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World Heart Federation publishes CVD prevention pathway for type 2 diabetes

By Editor
4th September 2019
Cardiovascular disease, Good practice Guidelines Type 2 diabetes

A ‘Global Roadmap’ on the prevention of cardiovascular disease in type 2 diabetes has been released by the World Heart Federation. 

The organisation created the resource, which is aimed at “reducing the global burden of CVD in people living with [type 2] diabetes”, in partnership with the World Congress of Cardiology and the International Diabetes Federation (IDF).

The Roadmap on the prevention of cardiovascular disease among people living with diabetes was launched at ESC Congress 2019 this week.

It is described as a “key reference document for anyone involved in the planning, organisation, implementation and monitoring and evaluation of approaches related to CVD prevention in people living with diabetes”.

The roadmap outlines a vision of an ideal pathway of care, potential roadblocks along this pathway, and proposed solutions, with examples from practice.

Professor Karen Sliwa, President of the World Heart Federation (WHF), said “Diabetes and its related CVD complications are a huge global issue. All over the world, due to limited resources, countries are struggling to provide the necessary preventive or medical care, with a disproportionate burden falling onlow-and middle-income countries. Given the worldwide impact of the epidemic of CVD and diabetes, we decided to take action to address it globally through this new roadmap on the prevention of CVD among people living with diabetes.”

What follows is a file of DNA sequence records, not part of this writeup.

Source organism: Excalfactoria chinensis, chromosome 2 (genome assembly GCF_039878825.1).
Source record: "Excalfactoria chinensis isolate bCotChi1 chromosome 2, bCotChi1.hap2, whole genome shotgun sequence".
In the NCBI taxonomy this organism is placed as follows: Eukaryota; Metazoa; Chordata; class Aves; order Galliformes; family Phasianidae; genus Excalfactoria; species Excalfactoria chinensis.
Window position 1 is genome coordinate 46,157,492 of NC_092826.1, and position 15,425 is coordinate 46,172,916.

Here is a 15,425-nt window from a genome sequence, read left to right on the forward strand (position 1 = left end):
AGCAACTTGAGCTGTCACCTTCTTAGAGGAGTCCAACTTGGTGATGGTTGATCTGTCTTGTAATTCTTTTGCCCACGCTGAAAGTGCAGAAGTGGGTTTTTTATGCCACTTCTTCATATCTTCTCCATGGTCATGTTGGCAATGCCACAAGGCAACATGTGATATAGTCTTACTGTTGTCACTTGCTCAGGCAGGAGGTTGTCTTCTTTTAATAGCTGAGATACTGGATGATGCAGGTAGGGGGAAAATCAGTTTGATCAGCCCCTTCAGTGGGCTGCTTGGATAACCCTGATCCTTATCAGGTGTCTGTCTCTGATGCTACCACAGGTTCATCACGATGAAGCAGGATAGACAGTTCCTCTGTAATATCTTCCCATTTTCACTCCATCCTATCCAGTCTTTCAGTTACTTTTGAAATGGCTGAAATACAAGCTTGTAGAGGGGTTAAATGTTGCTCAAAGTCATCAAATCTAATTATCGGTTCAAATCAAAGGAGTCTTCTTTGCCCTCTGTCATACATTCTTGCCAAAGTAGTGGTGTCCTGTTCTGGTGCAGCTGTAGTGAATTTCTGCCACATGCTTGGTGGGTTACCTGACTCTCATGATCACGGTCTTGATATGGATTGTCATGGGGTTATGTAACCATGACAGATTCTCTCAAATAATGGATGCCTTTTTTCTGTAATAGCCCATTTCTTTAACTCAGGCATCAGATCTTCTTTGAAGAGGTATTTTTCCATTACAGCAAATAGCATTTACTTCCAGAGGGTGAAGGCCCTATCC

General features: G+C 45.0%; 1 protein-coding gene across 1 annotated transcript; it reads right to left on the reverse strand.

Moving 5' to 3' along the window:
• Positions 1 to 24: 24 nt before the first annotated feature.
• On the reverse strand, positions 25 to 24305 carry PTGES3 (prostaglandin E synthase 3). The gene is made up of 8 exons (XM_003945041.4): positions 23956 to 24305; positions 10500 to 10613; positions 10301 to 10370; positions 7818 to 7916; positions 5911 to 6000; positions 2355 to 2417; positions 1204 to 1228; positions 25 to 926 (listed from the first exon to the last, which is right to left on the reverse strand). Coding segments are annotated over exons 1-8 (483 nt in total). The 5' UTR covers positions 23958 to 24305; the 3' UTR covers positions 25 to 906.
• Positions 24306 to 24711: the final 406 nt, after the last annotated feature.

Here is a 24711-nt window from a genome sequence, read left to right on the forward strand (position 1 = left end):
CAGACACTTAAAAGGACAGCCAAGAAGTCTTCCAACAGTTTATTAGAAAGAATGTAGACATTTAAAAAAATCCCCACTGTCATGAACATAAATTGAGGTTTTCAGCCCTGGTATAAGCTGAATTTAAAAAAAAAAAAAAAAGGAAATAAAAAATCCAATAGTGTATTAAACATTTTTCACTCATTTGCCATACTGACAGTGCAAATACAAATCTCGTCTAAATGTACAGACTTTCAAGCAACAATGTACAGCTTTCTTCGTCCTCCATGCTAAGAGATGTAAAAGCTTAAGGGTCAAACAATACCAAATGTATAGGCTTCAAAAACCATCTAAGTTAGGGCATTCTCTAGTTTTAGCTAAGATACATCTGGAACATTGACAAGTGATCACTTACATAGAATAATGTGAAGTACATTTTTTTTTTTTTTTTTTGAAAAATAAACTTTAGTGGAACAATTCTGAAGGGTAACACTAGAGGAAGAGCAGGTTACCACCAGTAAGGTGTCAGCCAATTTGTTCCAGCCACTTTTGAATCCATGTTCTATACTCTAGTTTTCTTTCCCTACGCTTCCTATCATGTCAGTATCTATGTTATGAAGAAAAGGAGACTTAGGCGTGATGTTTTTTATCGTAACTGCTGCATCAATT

The roadmap draws on the expertise of diabetes expert clinicians, researchers, implementation science experts and patients from around the world, and presents an integrated approach to patient care, involving the patient perspective, healthcare system perspective and health policy perspective.

Laurence Sperling, Chair of the CVD and Diabetes Roadmap Writing Group, explained: “We have identified important  gaps in the care of people living with diabetes who are a high cardiovascular risk, and focused on priorities and key action areas to close these gaps. We also provide an ‘implementation toolkit’ for successful translation of the Roadmap to national and local initiatives, aiming to ensure that as many people living with diabetes as possible receive optimal preventive care and treatment.”

“In order to be implemented successfully, the CVD and Diabetes Roadmap requires committed global action. Today, the Roadmap will be launched at the largest cardiovascular congress in the world, which represents the perfect forum to raise awareness of this impactful global epidemic.  Our goal is to  demonstrate how utilization of this roadmap can help a broad base of stakeholders begin to tackle the problem and make a longstanding difference.”

To access the resource, click here.

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